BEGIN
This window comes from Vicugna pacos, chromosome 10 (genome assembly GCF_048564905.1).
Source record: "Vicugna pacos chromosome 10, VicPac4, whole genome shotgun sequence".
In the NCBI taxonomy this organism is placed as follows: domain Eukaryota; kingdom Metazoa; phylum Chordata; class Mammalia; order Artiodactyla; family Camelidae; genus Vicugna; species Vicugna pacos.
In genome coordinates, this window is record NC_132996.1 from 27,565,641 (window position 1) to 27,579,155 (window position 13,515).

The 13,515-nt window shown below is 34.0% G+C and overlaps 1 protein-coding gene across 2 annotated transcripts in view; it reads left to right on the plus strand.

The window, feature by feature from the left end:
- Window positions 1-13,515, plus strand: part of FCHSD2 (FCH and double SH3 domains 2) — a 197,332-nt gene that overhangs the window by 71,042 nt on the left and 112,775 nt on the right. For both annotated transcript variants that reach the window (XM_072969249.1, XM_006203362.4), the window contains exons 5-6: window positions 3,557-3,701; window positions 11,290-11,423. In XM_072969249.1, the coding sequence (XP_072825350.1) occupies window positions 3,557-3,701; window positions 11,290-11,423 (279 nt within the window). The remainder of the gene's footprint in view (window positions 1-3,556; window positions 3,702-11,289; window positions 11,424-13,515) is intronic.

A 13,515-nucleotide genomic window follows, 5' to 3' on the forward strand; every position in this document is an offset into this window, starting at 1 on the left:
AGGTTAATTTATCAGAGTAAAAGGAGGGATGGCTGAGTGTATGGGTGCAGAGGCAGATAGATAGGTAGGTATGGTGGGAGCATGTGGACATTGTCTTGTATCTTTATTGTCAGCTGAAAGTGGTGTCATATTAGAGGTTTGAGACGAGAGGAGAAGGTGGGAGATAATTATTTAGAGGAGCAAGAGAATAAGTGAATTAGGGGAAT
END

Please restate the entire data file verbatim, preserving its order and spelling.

This window comes from Vicugna pacos, chromosome 10 (genome assembly GCF_048564905.1).
Source record: "Vicugna pacos chromosome 10, VicPac4, whole genome shotgun sequence".
In the NCBI taxonomy this organism is placed as follows: domain Eukaryota; kingdom Metazoa; phylum Chordata; class Mammalia; order Artiodactyla; family Camelidae; genus Vicugna; species Vicugna pacos.
In genome coordinates, this window is record NC_132996.1 from 27,565,641 (window position 1) to 27,579,155 (window position 13,515).

The 13,515-nt window shown below is 34.0% G+C and overlaps 1 protein-coding gene across 2 annotated transcripts in view; it reads left to right on the plus strand.

The window, feature by feature from the left end:
- Window positions 1-13,515, plus strand: part of FCHSD2 (FCH and double SH3 domains 2) — a 197,332-nt gene that overhangs the window by 71,042 nt on the left and 112,775 nt on the right. For both annotated transcript variants that reach the window (XM_072969249.1, XM_006203362.4), the window contains exons 5-6: window positions 3,557-3,701; window positions 11,290-11,423. In XM_072969249.1, the coding sequence (XP_072825350.1) occupies window positions 3,557-3,701; window positions 11,290-11,423 (279 nt within the window). The remainder of the gene's footprint in view (window positions 1-3,556; window positions 3,702-11,289; window positions 11,424-13,515) is intronic.

A 13,515-nucleotide genomic window follows, 5' to 3' on the forward strand; every position in this document is an offset into this window, starting at 1 on the left:
AGGTTAATTTATCAGAGTAAAAGGAGGGATGGCTGAGTGTATGGGTGCAGAGGCAGATAGATAGGTAGGTATGGTGGGAGCATGTGGACATTGTCTTGTATCTTTATTGTCAGCTGAAAGTGGTGTCATATTAGAGGTTTGAGACGAGAGGAGAAGGTGGGAGATAATTATTTAGAGGAGCAAGAGAATAAGTGAATTAGGGGAAT